Cover of paper dyed with walnut hulls and silk spine piece
   When my children were young I read them the story, The Origin of the Seasons, from the book Classic Myths to Read Aloud by William F. Russell, Ed.D. In this classic Greek myth, Persephone, the teenage daughter of Demeter (goddess of agriculture, marriage, and fertility) is abducted by Hades, god of the underworld and also brother of Zeus (King god and god of the Earth). When Demeter looses her daugher, she searches all over... neglecting her earthly responsibilities. This causes the crops to die, trees to wither, and the Earth to go dormant. Eventually Demeter realizes that Hades has Persephone in his realm in the underworld and has made her his queen. Demeter goes to her brother Zeus and demands he force their brother Hades to release Persephone. But Zeus claims he can't help. On her own, Persephone refuses to go along with the marriage and refuses to eat unless Hades releases her. Still, Hades holds her as his bride, hoping she'll change her mind.

   Meanwhile on Earth's surface, the crops have gone dormant without Demeter's blessings and the humans are suffering from a blighted world with no food, no forests, and no way to keep their families alive. They pray to Zeus to save them as they begin to die of starvation and cold. Finally Zeus decides to step in, so he goes to Hades and tells him to release Persephone. Hades agrees, but says the deal is off if Persephone eats anything before leaving. Then Hades throws a huge feast in honor of Persephone's return to Earth.... not telling her of the deal breaker if she eats. During the feast, Persephone relaxes her resolve and eats six pomegranate seeds. With this trickery Hades has his bride for life. Yet Demeter is just as adamant that she's going on strike unless she has her daughter back. Zeus resolves the conflict by having Persephone live half the year in the underworld as Hades queen, (one month for each pomegranate seed eaten) and the other six months she is free to return to her mother on Earth. When Persephone is on Earth with her mother, the earth blooms, crops grow, and we have the seasons of spring and summer. When she returns to Hades, Demeter lets the crops die, trees loose their leaves, and fall and winter arrive. That's how the ancient Greeks explained the seasons.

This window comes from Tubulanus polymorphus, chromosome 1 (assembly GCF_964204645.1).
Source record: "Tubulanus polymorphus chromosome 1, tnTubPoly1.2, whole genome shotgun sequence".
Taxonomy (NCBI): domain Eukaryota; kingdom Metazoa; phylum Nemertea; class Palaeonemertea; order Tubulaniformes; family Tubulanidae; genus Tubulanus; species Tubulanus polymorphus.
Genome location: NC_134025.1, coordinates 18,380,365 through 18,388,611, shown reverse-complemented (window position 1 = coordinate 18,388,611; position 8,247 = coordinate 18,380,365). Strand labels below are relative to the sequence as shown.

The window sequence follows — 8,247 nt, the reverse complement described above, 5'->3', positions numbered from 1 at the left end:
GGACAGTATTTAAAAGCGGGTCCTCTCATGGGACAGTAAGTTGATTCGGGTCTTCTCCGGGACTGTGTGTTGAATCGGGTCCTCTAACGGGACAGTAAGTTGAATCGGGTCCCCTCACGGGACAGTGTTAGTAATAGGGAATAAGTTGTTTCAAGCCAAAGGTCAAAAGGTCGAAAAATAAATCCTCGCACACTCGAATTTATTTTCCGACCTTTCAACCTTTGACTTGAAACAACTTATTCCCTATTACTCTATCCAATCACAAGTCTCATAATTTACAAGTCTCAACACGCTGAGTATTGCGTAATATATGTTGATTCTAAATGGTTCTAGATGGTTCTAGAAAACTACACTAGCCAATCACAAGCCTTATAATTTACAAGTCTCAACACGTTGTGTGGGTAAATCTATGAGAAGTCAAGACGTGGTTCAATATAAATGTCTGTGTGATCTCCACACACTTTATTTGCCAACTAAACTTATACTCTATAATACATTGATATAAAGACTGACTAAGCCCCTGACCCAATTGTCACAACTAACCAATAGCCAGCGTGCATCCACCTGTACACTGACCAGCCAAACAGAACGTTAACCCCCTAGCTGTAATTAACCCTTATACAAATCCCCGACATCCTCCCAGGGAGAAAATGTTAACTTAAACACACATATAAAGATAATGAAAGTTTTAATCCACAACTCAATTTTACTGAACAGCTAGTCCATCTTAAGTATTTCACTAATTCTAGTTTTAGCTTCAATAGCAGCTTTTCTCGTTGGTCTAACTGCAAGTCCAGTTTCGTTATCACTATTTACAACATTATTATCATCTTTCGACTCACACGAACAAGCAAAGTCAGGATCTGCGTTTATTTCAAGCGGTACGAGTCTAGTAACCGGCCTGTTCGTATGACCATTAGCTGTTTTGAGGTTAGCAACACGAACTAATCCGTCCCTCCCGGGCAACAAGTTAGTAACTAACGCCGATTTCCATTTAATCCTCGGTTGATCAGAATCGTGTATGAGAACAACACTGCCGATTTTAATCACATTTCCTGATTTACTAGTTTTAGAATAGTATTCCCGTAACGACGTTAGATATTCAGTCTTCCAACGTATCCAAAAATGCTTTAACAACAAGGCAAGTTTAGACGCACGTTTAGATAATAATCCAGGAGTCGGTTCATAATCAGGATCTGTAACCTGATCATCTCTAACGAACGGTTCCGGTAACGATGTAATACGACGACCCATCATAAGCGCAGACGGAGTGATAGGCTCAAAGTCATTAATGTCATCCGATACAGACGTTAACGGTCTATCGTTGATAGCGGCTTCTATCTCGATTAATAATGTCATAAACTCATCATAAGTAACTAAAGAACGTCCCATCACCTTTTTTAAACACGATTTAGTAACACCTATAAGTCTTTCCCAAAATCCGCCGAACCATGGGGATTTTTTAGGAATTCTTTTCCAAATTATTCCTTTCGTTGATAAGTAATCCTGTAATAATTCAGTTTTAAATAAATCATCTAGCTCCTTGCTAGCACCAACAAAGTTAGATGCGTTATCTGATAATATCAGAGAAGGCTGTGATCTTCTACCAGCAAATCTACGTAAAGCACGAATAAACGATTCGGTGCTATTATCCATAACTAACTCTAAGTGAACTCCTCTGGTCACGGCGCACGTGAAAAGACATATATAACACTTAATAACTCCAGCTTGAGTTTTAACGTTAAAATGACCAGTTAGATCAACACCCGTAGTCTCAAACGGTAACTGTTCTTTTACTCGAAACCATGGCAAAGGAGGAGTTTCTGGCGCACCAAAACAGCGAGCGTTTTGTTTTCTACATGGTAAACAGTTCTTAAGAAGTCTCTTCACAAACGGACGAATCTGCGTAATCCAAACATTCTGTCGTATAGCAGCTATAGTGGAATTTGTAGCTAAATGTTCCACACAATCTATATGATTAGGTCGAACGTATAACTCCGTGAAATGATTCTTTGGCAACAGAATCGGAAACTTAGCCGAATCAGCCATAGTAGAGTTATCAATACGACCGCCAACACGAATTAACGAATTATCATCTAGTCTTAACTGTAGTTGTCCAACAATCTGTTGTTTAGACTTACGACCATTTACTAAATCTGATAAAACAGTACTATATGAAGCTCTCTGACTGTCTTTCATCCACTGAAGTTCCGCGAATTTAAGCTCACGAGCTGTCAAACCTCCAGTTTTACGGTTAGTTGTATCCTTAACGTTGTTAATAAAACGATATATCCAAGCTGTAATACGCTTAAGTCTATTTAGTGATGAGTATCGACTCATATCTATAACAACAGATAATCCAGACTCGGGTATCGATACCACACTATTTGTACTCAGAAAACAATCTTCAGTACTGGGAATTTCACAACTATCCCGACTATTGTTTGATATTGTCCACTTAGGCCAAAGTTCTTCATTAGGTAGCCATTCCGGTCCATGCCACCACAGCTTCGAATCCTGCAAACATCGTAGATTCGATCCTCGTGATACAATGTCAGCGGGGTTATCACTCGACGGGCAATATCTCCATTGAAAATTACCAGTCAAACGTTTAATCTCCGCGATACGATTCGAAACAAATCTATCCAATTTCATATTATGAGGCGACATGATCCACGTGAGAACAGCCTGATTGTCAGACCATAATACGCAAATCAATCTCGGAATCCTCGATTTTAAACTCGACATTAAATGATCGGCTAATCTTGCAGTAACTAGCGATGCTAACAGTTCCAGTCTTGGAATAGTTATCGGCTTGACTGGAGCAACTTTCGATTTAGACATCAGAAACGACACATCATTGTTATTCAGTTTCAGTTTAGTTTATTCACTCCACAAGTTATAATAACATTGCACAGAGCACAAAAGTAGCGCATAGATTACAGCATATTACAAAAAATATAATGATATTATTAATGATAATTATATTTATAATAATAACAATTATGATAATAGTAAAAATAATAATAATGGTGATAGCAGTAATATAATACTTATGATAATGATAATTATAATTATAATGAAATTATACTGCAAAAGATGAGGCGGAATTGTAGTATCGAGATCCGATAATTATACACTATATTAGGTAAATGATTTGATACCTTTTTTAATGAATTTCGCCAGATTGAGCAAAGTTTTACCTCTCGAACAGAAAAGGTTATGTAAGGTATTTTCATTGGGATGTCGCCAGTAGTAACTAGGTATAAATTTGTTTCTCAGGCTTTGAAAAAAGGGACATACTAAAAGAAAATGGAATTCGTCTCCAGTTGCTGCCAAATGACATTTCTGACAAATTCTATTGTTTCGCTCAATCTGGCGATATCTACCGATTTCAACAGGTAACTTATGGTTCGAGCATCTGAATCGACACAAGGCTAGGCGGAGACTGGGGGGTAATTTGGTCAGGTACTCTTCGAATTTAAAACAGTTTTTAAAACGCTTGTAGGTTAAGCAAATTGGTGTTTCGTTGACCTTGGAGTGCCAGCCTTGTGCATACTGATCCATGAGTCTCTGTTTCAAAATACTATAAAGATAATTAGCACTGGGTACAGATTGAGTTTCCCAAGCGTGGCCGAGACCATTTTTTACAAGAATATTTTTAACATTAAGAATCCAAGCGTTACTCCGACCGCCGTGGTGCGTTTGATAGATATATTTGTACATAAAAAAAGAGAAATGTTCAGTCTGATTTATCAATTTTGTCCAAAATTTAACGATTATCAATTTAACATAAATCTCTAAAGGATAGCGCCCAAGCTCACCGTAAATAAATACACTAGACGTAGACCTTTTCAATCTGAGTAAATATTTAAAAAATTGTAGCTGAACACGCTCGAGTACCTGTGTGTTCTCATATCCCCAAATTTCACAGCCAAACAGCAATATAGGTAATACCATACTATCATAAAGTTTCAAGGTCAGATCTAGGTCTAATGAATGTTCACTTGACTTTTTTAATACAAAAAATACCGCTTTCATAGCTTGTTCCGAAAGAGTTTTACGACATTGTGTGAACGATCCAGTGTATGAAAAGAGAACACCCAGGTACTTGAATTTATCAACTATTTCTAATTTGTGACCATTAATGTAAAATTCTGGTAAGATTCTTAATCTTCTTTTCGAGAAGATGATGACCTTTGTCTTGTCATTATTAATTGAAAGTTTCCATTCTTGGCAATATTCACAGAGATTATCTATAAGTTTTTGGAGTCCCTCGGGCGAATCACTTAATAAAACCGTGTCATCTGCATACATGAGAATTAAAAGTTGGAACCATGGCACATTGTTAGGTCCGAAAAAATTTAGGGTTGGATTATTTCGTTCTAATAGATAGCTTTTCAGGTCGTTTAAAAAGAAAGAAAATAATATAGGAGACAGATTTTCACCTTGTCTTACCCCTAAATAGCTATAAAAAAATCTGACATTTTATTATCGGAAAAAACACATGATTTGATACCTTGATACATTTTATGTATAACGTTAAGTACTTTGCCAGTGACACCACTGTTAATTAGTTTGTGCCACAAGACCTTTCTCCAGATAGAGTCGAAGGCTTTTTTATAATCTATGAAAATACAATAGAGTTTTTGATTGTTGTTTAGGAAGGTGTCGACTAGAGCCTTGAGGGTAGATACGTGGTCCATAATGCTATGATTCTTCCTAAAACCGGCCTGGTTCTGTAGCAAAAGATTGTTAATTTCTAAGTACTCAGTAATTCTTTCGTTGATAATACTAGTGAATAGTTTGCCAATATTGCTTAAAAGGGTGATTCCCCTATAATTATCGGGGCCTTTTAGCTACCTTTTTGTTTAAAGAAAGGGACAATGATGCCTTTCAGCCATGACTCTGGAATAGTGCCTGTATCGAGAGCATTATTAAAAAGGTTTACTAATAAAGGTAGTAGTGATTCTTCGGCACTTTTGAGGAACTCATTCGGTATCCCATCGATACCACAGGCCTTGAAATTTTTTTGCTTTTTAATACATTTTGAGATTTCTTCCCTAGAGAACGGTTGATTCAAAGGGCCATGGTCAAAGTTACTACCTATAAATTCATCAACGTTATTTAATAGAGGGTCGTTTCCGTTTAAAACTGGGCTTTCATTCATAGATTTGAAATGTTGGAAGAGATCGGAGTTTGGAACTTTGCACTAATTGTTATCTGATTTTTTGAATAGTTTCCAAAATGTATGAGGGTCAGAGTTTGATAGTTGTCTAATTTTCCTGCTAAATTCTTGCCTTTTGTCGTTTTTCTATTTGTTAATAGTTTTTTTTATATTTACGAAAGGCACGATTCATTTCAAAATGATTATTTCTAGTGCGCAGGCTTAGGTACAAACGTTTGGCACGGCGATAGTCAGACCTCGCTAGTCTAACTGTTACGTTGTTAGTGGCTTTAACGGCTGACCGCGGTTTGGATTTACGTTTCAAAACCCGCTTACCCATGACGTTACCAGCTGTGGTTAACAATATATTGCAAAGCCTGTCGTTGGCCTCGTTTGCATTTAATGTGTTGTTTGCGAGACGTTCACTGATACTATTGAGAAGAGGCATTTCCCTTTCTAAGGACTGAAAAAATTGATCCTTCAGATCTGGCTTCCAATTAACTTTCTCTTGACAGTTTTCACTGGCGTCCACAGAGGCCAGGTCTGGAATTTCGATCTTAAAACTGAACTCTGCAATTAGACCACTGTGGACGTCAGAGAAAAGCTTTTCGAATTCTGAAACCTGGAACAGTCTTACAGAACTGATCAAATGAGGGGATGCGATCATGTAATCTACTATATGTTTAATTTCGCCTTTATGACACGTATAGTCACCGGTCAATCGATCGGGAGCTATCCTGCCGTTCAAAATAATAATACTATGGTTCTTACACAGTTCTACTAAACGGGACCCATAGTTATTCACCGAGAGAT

Used tea bags line the pages which are cut with windows

A red silk spine piece connects each page spread

Cut windows are strung with cotton threads through which weave the poem
   The poem was letterpress printed onto handmade paper with 10-point Sans Serif font. Then the poem was cut into strips, with each line on a separate paper strip. The paper strips were then woven into the threads within the windows so the poem reads as if it is a weaving.

last page...
   Myths have the tendency to address more than one area of the human condition. In the myth of Persephone and Hades, there are several issues which relate to human nature. The poem, Persephone's Soliloquy and Defense is one aspect of how this myth touches on issues still pertinent today.

Persephone's Soliloquy and Defense

How did I come to this darkness?
A man stole me from flowered fields,
in an iron chariot he looked at me
with empty eyes. Oh gray doom!
For what do you owe me this pain?

Many women live in shadowed prisons
serving, but yearning for beloved fields.
Yet I am not woman of mortal stock.
Alas, what is the fate of a goddess?
(she eats a seed from a pomegranate.)

How I hunger for light, for warmth
not for love. In Love's bottomless pool
I am drowning. (She takes another seed.)
Oh what vital juice, filling me with the heat I lack.

Tiny beads of garnet, I shall have bliss
twice at once. (She eats two seeds.)
What do I do with the finished flesh?
Swallow to avoid unsightly mess.
(Persephone sucks another seed.)

The color of a poppy, the taste of wine-
juice makes crimson my lips.
(She puts a sixth seed on her tongue.)
such a succulent gift from earth.

Harvest, how I miss my mother
like hunger that is lost forever.
This fruit is like her, nourishing.
But how does this ripe fruit grow
when I hear nothing grows on Earth?

Tis not fruit! Tis Hades!
(She drops the red-skinned pome.)
King of Death, how dare you
test upon me and hit my weakest mark
to damn me to a cursed life!

Zeus, I beg, let ignorance be my alibi.
I blame you for keeping me down so long,
that I withered like a droughted flower.
Shall I suffer from your cold neglect?
Dear Father, bend the rules for me,
daughter of Demeter.

Her sadness strips the olive trees
and turns green grass to straw,
Apollo takes the sun home early
due to the barren sight he saw.

Yes, spare me for my mother,
for her despair kills the grain.
Ah, your worshippers also suffer
as they starve and die as mortals do.
Grant me acquittal, to save the favored

before your gloried temples crumble,
for I will rule forever among the dead.
Yet, you will rule oblivion. 
Strike me a compromise, for I did not 
complete the crime of an underworld feast.
I will love Hades six months a year
for every seed resting inside of me.
But when the day and night reach
perfect harmony, set me free
so your mortals reap the harvest bounty.

There are so many wonderful myths. Which are your favorites?